September Filmanthropy: The People's Girls

At Picture Motion we want to not just build campaigns for impact films, but also support their creation. Each month, one of our team members picks a new project to support and highlights why YOU should check them out too. We call it Filmanthropy!

This month’s Filmanthropy Project is The People’s Girls. A documentary on sexual harassment in Egypt.

Earlier this month, the filmmakers of The People’s Girls released to the interwebs a short teaser video called “Creepers on the Bridge.” It’s hidden camera footage of what’s it like to be a woman crossing one of the most populated bridges in Cairo. Pretty scary, and yet unfortunately familiar to women everywhere. Those familiar leers are likely why the video went viral, receiving coverage from BuzzFeed to CNN to Cosmo to Der Spiegel! The full documentary will include this footage but focus on three women: Esraa, an activist against sexual harassment, Abdullah, a tuk-tuk driver, and an Egyptian lawyer.

The People’s Girls بنات الناس Teaser from Tinne Van Loon on Vimeo.

Why We Picked This Project

There are three reasons why I thought we should fund and highlight this project. First is this shocking statistic: 99% of women in Egypt have been sexually harassed (UN Women).  That’s an insane figure and proof this documentary needs to be made.

Second, we support female filmmakers. Only 28.9% of content creators at Sundance 2013 were women. Women only make up 5% of of the directors in Hollywood. Need more of a reason? Read this Huffington Post article.

Lastly, I chose this project because of the timing. This film fits well into the international discourse that’s currently happening around gender equality, sexual assault, and the role that we all can play in breaking down patriarchy.

So What Would A Campaign Look Like?

The filmmakers are already looking at this film as a tool for change, with the goal of using to serve as “a catalyst for public debate not only in Egypt but internationally, as prominent cases of sexual harassment frequently occur on a global scale.” The film’s title “The People’s Girls” has two meanings and I think both speak the opportunities for an impact through the film. The first meaning is “commonly used to describe a well mannered, cultured, respectable girl. When people blame survivors of sexual harassment, they often argue that if only the girl was “the people’s girl,” then she wouldn’t get harassed.” Screenings of this film in Egypt as well as other Arabic speaking counties will allow men to experience what their mothers, daughters, sisters and friends face on a daily basis and provide opportunities for dialogue between men, with or without women present. The second meaning of the title, “refers to all the girls and women of Egypt.” I believe this film can also be powerful vehicle for conversations about the status of women in Egypt,  the similarities and differences of harassment that women across the world experience, allow for personal connections along with prevention workshops and healing support.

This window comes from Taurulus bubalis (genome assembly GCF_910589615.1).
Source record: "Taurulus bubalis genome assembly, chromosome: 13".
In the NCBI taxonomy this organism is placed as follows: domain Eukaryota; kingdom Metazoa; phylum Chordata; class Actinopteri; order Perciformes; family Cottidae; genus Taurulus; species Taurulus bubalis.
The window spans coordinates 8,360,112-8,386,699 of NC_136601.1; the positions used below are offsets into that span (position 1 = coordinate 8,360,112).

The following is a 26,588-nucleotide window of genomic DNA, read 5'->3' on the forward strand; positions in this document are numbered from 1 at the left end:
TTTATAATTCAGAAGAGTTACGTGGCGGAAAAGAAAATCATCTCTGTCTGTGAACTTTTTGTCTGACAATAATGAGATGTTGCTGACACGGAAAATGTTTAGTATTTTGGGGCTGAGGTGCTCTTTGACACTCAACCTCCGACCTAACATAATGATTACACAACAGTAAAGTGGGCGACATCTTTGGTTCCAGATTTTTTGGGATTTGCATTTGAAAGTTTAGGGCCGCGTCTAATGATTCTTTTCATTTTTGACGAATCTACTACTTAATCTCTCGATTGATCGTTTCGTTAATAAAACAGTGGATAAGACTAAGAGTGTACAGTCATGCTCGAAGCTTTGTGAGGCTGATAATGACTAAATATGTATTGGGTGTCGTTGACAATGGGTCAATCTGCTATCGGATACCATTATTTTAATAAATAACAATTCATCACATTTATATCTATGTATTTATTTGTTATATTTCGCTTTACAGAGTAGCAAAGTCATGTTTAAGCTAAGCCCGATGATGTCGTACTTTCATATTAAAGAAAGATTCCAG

Get Involved

They only have 3 days left on their campaign. Trust me, you’ll want to get in on making this film a success. Click here to donate.


By Darcy Heusel, Senior Director of Campaign Strategy (@darcyheusel)

Darcy’s expertise in impact film stretches from social media and online engagement to film marketing and distributionHer projects at Picture Motion include Fed Up, American Promise, Bully, The Crash Reel, and Herman’s House. Previously, Darcy was the Director of Programming and Marketing at where she oversaw business development, client relations, social media and digital strategy. While there, she also directed new media events for The VowMagic Mike, and films from the Criterion Collection. Prior to Constellation, Darcy was Director of Acquisitions and Marketing at Screen Media Films where she acquired and oversaw distribution (Theatrical, DVD, VOD, Digital and more) and marketing for over 50 films. Darcy serves on the advisory board for the Minority Independent Producers summit and volunteers in her free time with Ghetto Film School NYC. Darcy graduated with a BA in political science and writing from Washington University in St. Louis.